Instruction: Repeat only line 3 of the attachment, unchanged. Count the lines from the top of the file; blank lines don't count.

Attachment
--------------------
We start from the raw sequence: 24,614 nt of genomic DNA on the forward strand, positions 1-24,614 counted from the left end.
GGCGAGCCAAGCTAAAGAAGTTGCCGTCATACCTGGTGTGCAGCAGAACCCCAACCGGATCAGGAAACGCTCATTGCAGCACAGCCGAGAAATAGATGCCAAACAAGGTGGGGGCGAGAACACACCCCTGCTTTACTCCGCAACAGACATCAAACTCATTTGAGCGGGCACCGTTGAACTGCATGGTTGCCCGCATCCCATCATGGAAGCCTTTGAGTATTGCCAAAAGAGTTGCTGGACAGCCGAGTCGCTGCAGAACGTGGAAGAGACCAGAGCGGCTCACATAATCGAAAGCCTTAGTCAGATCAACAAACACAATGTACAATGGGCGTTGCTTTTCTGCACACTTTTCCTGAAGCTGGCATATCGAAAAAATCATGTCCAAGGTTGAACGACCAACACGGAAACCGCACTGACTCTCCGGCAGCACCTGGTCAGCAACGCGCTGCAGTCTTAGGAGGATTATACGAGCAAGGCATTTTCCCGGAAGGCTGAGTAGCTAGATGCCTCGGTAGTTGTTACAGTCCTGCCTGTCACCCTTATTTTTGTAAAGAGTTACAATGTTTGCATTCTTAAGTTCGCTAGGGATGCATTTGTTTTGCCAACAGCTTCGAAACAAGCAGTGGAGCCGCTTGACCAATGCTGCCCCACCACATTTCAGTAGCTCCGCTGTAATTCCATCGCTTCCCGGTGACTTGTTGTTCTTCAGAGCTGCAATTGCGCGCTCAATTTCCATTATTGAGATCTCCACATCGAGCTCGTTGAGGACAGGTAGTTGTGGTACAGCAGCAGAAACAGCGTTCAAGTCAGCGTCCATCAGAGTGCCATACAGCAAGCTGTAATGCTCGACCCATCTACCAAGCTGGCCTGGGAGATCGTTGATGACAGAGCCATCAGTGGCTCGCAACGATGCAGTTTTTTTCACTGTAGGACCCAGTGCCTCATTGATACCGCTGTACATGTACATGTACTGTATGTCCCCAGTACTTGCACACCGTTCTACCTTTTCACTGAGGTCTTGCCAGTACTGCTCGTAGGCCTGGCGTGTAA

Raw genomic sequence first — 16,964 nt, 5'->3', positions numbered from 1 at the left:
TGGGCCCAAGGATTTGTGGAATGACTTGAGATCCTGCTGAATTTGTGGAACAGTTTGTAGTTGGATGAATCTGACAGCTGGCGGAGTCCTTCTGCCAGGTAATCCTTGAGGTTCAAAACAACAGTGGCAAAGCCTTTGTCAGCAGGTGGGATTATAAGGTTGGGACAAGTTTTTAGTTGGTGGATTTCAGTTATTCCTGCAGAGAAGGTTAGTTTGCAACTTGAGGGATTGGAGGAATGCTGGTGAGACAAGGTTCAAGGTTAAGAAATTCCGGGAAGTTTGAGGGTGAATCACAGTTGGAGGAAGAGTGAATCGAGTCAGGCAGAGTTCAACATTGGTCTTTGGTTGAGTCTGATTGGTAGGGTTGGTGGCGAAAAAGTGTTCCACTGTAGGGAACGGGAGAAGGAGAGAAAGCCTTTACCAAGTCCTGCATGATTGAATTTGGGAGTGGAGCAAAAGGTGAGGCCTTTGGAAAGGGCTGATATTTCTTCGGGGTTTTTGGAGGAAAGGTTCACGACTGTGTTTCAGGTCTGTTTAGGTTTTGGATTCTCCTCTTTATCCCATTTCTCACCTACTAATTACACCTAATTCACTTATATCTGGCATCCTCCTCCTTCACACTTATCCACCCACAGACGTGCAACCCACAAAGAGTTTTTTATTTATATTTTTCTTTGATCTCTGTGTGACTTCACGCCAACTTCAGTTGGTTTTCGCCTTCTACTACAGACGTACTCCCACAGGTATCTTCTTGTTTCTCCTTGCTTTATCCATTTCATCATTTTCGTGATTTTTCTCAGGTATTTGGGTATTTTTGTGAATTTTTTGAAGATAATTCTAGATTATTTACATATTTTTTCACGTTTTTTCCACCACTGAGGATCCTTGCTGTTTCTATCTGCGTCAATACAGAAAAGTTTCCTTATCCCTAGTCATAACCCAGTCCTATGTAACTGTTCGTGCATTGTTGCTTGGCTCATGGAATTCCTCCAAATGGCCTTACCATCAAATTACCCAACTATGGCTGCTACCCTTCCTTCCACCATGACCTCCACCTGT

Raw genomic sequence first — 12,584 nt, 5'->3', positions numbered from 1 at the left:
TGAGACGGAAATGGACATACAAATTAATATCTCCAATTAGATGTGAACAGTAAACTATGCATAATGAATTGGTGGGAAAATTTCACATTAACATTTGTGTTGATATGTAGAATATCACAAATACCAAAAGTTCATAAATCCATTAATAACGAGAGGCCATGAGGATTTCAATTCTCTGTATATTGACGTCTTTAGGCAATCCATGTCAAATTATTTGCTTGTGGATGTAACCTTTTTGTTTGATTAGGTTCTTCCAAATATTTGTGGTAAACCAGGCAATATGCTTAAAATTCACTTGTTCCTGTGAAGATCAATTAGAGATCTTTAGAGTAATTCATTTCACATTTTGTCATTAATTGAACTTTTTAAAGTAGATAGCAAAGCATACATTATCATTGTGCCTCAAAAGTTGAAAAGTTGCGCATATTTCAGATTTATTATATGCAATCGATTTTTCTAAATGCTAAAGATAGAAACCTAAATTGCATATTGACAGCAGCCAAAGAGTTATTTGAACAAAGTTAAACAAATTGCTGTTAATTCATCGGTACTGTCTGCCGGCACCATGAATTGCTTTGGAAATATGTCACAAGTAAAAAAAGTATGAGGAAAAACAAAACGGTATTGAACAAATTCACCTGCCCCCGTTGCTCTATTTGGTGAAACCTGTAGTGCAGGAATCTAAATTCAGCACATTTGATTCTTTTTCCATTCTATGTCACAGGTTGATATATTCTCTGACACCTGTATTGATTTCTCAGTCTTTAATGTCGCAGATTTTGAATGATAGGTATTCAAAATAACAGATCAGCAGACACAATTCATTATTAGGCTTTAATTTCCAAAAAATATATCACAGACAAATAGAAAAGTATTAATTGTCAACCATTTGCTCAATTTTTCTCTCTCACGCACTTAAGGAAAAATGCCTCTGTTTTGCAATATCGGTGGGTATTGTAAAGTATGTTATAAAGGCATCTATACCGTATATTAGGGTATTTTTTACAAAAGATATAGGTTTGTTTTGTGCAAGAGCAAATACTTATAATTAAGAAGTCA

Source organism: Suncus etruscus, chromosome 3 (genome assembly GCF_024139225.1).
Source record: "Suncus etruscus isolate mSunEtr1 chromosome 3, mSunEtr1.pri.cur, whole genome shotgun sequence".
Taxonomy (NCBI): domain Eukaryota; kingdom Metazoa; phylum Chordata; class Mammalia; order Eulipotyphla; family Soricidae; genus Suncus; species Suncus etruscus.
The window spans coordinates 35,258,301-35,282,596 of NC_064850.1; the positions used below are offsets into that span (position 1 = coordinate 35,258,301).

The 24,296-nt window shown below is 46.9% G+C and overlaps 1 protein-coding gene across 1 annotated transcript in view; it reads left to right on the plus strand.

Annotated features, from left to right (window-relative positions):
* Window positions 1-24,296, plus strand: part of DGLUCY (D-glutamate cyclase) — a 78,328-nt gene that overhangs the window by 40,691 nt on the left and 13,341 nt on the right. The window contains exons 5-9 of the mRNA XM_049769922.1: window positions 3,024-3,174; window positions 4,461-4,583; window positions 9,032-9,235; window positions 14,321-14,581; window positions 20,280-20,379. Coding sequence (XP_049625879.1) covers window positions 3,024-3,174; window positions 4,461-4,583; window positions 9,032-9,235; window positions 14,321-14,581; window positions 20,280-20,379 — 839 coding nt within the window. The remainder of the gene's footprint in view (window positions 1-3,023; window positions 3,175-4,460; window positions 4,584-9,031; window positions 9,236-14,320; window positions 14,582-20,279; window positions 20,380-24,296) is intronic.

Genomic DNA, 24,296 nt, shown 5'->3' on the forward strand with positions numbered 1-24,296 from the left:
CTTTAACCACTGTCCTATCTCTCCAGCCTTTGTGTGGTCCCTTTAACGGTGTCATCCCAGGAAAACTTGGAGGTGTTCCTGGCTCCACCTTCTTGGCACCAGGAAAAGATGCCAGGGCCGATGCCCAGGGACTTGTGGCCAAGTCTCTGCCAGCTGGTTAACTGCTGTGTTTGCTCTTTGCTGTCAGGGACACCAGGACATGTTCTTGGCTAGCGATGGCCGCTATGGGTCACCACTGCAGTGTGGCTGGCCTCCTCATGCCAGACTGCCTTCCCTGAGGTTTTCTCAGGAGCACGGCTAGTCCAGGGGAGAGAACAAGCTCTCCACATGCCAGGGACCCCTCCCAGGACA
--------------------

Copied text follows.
Raw genomic sequence first — 16,964 nt, 5'->3', positions numbered from 1 at the left: